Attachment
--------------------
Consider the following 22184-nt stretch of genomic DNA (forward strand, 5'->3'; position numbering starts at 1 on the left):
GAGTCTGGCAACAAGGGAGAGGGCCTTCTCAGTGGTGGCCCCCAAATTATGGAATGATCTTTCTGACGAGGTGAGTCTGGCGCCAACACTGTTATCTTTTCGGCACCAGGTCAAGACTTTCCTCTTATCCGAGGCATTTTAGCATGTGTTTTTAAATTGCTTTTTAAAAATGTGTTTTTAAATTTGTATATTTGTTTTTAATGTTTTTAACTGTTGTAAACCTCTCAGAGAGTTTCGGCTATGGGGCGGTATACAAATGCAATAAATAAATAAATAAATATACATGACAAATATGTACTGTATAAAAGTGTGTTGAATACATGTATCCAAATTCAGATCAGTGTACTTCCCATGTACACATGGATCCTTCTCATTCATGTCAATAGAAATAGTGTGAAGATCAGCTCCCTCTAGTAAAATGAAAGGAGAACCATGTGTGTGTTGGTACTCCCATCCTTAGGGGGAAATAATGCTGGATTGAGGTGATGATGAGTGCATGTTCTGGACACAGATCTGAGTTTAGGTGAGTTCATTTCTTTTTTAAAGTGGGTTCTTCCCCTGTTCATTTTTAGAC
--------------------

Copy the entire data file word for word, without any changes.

Consider the following 22184-nt stretch of genomic DNA (forward strand, 5'->3'; position numbering starts at 1 on the left):
GAGTCTGGCAACAAGGGAGAGGGCCTTCTCAGTGGTGGCCCCCAAATTATGGAATGATCTTTCTGACGAGGTGAGTCTGGCGCCAACACTGTTATCTTTTCGGCACCAGGTCAAGACTTTCCTCTTATCCGAGGCATTTTAGCATGTGTTTTTAAATTGCTTTTTAAAAATGTGTTTTTAAATTTGTATATTTGTTTTTAATGTTTTTAACTGTTGTAAACCTCTCAGAGAGTTTCGGCTATGGGGCGGTATACAAATGCAATAAATAAATAAATAAATATACATGACAAATATGTACTGTATAAAAGTGTGTTGAATACATGTATCCAAATTCAGATCAGTGTACTTCCCATGTACACATGGATCCTTCTCATTCATGTCAATAGAAATAGTGTGAAGATCAGCTCCCTCTAGTAAAATGAAAGGAGAACCATGTGTGTGTTGGTACTCCCATCCTTAGGGGGAAATAATGCTGGATTGAGGTGATGATGAGTGCATGTTCTGGACACAGATCTGAGTTTAGGTGAGTTCATTTCTTTTTTAAAGTGGGTTCTTCCCCTGTTCATTTTTAGAC